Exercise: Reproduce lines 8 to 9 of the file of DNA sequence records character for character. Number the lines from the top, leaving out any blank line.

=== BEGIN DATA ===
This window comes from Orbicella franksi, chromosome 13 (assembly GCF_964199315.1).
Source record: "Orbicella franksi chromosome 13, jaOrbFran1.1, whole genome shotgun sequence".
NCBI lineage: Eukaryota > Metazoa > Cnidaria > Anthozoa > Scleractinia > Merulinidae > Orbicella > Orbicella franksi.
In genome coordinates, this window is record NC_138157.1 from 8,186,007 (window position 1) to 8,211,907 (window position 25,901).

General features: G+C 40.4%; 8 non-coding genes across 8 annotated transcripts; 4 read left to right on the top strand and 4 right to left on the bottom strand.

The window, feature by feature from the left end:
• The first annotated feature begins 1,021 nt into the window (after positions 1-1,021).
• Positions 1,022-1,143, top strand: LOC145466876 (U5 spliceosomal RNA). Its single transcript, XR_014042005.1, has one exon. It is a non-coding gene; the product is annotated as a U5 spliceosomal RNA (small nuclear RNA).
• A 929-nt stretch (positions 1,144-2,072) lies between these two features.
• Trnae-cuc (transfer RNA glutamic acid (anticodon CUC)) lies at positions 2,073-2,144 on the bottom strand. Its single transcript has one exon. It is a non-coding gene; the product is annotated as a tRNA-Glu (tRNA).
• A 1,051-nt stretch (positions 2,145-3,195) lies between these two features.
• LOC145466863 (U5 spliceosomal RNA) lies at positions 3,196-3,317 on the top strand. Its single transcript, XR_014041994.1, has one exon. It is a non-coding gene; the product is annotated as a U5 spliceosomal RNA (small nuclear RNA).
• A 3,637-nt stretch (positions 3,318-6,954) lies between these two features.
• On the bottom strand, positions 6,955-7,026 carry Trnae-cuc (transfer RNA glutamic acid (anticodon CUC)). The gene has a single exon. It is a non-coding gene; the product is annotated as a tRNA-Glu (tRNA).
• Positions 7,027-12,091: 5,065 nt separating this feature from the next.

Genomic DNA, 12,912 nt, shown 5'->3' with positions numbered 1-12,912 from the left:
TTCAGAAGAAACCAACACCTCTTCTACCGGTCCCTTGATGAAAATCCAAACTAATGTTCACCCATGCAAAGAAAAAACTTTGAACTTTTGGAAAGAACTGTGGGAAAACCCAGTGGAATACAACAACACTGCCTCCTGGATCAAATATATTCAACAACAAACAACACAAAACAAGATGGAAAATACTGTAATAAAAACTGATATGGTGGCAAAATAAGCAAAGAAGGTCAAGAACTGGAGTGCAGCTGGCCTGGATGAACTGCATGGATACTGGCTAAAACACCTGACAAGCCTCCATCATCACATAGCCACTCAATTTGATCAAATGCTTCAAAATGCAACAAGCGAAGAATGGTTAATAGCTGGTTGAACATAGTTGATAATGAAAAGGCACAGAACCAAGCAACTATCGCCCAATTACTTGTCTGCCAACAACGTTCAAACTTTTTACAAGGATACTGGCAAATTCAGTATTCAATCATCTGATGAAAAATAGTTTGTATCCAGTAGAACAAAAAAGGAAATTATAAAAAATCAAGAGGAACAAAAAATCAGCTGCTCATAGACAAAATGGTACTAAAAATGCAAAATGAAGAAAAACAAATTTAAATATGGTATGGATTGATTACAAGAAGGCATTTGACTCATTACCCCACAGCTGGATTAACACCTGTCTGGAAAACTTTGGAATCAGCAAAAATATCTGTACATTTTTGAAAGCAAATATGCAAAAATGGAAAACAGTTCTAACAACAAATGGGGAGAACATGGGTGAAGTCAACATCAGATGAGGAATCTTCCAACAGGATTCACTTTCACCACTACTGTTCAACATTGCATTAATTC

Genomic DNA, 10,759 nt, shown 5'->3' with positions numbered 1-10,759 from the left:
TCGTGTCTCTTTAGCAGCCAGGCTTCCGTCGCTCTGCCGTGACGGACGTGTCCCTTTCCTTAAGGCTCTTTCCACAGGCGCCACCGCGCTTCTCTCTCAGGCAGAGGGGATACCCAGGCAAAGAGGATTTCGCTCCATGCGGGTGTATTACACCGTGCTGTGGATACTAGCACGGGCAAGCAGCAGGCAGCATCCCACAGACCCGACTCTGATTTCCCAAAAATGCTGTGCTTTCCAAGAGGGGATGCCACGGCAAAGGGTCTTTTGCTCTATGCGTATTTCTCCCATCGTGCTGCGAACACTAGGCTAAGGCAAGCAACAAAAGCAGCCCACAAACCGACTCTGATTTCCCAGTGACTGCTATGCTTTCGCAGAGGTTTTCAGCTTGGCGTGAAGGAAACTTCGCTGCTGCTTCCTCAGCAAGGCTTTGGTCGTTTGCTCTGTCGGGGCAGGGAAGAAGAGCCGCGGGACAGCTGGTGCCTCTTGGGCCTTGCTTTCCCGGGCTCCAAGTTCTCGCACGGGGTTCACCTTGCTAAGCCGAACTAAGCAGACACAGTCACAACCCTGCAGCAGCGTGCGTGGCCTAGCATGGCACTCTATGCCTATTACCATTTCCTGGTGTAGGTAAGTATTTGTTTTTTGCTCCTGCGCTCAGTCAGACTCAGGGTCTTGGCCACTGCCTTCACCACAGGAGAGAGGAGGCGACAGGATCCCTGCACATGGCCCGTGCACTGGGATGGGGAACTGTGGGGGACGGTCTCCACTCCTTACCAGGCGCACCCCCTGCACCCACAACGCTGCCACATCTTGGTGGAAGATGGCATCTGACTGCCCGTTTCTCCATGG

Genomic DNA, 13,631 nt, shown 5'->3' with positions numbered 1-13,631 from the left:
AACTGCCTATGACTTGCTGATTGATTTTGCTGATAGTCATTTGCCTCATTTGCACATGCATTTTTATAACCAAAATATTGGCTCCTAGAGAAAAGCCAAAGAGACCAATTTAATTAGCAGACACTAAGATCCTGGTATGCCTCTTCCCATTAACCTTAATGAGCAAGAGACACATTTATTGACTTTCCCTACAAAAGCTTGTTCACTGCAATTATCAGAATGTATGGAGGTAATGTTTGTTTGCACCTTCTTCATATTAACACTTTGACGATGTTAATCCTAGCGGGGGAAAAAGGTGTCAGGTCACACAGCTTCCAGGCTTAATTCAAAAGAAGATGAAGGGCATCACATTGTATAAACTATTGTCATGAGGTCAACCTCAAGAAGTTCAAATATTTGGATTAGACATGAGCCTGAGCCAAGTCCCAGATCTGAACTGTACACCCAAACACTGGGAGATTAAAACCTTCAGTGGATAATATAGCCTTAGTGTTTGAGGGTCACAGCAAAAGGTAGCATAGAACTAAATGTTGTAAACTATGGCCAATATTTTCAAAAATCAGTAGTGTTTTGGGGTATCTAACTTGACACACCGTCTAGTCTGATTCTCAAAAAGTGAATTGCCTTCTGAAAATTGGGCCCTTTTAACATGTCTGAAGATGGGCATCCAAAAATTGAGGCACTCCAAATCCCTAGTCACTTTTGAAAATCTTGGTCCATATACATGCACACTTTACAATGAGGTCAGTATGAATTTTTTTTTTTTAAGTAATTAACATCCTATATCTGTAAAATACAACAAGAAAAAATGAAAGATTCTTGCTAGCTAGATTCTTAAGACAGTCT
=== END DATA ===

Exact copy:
• Positions 1,022-1,143, top strand: LOC145466876 (U5 spliceosomal RNA). Its single transcript, XR_014042005.1, has one exon. It is a non-coding gene; the product is annotated as a U5 spliceosomal RNA (small nuclear RNA).
• A 929-nt stretch (positions 1,144-2,072) lies between these two features.